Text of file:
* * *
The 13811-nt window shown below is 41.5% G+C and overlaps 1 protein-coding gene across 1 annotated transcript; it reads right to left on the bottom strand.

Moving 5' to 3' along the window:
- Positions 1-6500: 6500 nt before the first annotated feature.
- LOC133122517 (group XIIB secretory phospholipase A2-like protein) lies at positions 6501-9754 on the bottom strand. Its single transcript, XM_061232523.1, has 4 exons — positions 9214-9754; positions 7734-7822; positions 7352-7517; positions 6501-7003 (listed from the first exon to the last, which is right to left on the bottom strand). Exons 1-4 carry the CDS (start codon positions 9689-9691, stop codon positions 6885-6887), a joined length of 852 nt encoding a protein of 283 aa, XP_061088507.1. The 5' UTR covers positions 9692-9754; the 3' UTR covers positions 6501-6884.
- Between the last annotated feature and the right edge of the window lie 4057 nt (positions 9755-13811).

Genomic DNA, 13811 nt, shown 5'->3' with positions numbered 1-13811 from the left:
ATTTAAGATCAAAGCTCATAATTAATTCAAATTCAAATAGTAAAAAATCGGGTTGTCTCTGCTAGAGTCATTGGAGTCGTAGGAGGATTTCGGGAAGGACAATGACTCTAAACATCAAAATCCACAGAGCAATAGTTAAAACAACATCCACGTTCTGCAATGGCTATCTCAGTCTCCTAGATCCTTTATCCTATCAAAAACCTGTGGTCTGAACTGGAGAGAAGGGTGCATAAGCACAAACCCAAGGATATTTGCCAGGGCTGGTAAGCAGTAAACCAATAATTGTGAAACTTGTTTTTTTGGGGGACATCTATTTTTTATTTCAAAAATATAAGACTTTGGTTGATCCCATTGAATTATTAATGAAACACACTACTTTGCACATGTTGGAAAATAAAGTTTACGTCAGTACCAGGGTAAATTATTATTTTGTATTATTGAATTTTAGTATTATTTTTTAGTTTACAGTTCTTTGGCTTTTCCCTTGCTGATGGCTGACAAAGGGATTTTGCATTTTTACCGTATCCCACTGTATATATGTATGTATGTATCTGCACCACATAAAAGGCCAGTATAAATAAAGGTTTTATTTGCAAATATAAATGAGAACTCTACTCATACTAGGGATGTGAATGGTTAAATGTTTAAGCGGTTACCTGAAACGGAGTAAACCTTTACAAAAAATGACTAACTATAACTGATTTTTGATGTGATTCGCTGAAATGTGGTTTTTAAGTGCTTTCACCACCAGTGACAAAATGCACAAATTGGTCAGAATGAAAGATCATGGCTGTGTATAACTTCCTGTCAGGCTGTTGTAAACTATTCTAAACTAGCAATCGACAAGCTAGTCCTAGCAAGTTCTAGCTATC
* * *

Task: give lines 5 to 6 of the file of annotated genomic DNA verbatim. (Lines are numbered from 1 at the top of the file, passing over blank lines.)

- Between the last annotated feature and the right edge of the window lie 4057 nt (positions 9755-13811).

Genomic DNA, 13811 nt, shown 5'->3' with positions numbered 1-13811 from the left: